The wet spring has brought a bounty of peas and beans at my house this year.
We're not sick of eating them yet. But when the overwhelming bounty of any garden crop arrives, we have solutions that can help the broader community.
Loaves and Fishes pantries take fresh fruit and vegetables, to add a little extra to the basic nonperishable groceries given away to the hungry in Charlotte. Generally, the organization seeks nonperishable items, but local produce won't be turned away.
St. Andrews Episcopal Church at 3601 Central Avenue near Merry Oaks houses the busiest pantry in the city. The pantry distributes food and takes donations on Wednesdays and Thursdays. Neighbor Austin Seagrave volunteers on Wednesdays at the pantry, and others have helped hand out food on occasion.
St. Andrews has also plowed up a sunny side yard at the church for gardens, offering plots to recent Nepalese refugees from Bhutan and others in the community.
In addition, St. John's Baptist Church at 300 Hawthorne Lane in Elizabeth plans a farmer's market on Sunday, July
12, 19, outside the church after the 10:30 a.m. service. (Previously published as July 12. My error. Apologies.) Church members plan to bring extras from their gardens for sale, with proceeds going to the church's hunger committee for distribution to hunger-fighting organizations. If you want to contribute, call the church office at 704-333-5428.
Every bean counts. Unemployment in North Carolina has hit 11.1 percent and South Carolina has risen to 12.1 percent, and distrust of some traditional nonprofits has grown because of stories about exorbitant salaries for administrators. At my house, we don't have lots of spare money this year, but if our garden overfloweth, we have at least two choices of ways to help the hungry, in addition to sharing with neighbors.
Consider the extra veggies as backyard micropayments.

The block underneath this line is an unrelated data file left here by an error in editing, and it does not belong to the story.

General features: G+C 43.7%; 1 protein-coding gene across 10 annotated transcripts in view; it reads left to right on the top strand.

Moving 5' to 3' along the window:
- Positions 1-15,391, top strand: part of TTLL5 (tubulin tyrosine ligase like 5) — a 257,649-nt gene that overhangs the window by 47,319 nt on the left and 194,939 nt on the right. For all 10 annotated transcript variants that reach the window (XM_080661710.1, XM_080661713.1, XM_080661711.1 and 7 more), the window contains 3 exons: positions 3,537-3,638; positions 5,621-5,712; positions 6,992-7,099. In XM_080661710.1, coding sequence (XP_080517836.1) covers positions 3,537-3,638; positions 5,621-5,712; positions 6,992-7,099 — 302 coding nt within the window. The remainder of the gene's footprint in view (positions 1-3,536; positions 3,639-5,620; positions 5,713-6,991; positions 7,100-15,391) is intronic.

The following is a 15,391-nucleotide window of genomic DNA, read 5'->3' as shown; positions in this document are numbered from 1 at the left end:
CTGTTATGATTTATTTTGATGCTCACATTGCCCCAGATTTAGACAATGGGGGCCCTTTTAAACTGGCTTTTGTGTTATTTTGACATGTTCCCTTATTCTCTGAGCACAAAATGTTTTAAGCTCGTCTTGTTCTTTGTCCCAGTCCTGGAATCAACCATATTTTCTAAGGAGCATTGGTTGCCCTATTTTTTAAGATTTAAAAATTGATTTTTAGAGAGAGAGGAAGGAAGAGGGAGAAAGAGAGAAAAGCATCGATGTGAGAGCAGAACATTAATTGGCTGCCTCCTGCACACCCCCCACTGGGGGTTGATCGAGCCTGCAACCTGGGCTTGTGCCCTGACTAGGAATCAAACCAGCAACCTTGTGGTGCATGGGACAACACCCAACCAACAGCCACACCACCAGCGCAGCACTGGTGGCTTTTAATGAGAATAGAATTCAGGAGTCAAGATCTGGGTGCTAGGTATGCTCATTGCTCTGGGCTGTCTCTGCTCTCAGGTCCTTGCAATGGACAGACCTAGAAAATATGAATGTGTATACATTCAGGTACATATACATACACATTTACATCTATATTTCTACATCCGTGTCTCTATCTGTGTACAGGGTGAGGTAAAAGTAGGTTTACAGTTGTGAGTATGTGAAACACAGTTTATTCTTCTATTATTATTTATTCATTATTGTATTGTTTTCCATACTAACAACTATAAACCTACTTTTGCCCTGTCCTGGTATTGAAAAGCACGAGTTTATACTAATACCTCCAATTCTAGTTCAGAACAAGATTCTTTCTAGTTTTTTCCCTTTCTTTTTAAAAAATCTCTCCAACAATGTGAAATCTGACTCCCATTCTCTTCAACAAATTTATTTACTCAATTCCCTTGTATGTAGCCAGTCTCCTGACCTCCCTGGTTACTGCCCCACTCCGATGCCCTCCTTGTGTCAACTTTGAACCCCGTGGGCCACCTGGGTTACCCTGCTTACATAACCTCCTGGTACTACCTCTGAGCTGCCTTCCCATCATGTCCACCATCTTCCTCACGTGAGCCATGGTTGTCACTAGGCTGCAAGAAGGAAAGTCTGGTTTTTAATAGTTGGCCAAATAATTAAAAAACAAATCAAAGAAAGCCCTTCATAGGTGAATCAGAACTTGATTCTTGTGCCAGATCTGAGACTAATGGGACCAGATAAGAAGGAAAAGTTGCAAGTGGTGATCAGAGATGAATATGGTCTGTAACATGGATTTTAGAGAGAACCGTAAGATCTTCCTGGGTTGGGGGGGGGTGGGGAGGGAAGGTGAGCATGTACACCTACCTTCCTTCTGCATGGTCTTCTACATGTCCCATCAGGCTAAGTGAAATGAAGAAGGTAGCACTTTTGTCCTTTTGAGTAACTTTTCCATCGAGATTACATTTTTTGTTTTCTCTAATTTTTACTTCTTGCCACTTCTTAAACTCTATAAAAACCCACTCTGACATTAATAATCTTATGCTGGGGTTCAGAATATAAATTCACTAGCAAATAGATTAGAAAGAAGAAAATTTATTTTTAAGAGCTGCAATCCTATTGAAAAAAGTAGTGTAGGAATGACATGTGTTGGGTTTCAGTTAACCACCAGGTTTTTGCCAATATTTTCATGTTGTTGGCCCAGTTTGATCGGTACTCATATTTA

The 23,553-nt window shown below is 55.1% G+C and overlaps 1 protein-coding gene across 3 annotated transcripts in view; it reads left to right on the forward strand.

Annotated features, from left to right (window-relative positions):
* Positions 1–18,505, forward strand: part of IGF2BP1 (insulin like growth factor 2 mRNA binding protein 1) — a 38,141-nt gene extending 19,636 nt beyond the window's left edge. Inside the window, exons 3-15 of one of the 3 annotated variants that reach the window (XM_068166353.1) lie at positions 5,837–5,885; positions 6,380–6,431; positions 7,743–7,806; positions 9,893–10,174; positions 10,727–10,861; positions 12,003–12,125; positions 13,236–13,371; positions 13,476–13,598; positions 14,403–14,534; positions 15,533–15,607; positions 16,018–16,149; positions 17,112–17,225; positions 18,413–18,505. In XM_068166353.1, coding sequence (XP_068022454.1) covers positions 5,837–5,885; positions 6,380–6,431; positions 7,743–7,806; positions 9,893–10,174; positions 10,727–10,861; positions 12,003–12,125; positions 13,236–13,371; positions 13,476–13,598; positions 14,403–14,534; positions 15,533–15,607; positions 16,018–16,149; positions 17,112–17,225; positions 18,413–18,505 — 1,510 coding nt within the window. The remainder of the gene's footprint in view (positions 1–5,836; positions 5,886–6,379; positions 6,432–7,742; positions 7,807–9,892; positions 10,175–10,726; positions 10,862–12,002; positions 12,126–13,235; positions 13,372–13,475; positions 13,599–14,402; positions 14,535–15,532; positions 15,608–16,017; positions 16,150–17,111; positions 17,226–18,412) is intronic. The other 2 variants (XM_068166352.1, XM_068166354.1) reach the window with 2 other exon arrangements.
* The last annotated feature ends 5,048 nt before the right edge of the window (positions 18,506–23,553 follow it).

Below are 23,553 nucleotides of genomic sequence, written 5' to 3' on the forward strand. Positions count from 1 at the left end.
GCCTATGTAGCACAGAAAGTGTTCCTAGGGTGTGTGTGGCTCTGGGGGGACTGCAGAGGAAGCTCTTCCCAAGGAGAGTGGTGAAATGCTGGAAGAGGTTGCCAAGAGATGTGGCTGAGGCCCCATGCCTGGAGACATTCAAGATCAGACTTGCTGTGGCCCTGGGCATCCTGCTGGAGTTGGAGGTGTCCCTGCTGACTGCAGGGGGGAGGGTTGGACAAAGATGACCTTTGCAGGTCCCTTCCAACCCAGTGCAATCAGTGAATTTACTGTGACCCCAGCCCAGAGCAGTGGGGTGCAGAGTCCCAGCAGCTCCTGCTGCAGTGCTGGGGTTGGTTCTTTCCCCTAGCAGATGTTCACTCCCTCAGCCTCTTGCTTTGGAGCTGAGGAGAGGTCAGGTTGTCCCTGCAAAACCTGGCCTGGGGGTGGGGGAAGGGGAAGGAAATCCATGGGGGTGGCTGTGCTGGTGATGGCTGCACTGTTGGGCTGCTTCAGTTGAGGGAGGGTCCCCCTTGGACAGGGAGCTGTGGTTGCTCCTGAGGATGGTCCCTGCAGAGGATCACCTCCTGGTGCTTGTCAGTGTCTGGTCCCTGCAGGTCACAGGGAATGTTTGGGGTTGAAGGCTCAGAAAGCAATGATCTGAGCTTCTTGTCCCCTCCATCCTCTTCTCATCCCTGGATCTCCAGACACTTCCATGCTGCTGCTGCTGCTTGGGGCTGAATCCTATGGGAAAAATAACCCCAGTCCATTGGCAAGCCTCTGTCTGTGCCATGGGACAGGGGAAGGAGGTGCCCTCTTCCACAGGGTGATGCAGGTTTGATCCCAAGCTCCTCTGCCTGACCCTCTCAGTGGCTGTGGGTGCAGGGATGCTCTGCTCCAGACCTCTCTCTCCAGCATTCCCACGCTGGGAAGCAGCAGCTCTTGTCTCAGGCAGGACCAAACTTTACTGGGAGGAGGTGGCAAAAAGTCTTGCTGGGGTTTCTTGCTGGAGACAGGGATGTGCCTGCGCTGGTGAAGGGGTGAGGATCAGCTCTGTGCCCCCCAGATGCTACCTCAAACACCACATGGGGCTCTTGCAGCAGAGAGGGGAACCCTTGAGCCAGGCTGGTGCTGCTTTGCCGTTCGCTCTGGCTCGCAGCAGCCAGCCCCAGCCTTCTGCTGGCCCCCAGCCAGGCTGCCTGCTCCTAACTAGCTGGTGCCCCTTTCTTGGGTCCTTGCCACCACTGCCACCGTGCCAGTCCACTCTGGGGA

Others are stepping in locally and citywide.
Merry Oaks neighbor Nancy Pierce offered her cucumber and zucchini bounty to the neighborhood Google message group, and 14 people replied. She sent more veggies to the Merry Oaks neighborhood summer meeting for giveaway this past week. While recipients might not have been in the same dire circumstances as recipients at Loaves and Fishes, every little bit helps.
And local media have formed Mission Possible, a joint reporting project to alert the community to the most critical needs. Members include The Charlotte Observer, CLTBlog.com, Qcitymetro.com,, WCNC NewsChannel 36, public radio station WFAE, Spanish language newspaper La Noticia and DavidsonNews.net .
In addition, a community-wide panel discussion is planned for 7 p.m. on Tuesday, June 30, at Little Rock AME Zion Church at 401 North McDowell Street on how best to meet basic human needs in Mecklenburg County. This event is co-sponsored by the Charlotte-Mecklenburg Community Relations Committee, the Community Building Initiative, and Mecklenburg Ministries. Panel members include:
- Ruben Campillo, Latin American Coalition
- Harvey Gantt, Ganttt-Huberman Architects
- Carol Hardison, Crisis Assistance Ministry
- John McGillicuddy, Mecklenburg County
- Rick Thames, The Charlotte Observer
Moderators are Bob Morgan of The Charlotte Chamber and Willie Ratchford of the Community Relations Committee. Those interested in attending need to RSVP to firstname.lastname@example.org .
Bean by bean, we can make a difference.
Top photo: Beans in my backyard garden.
Bottom photo: The side lawn of St. Andrews Episcopal Church, plowed, plotted and ready for planting on June 1.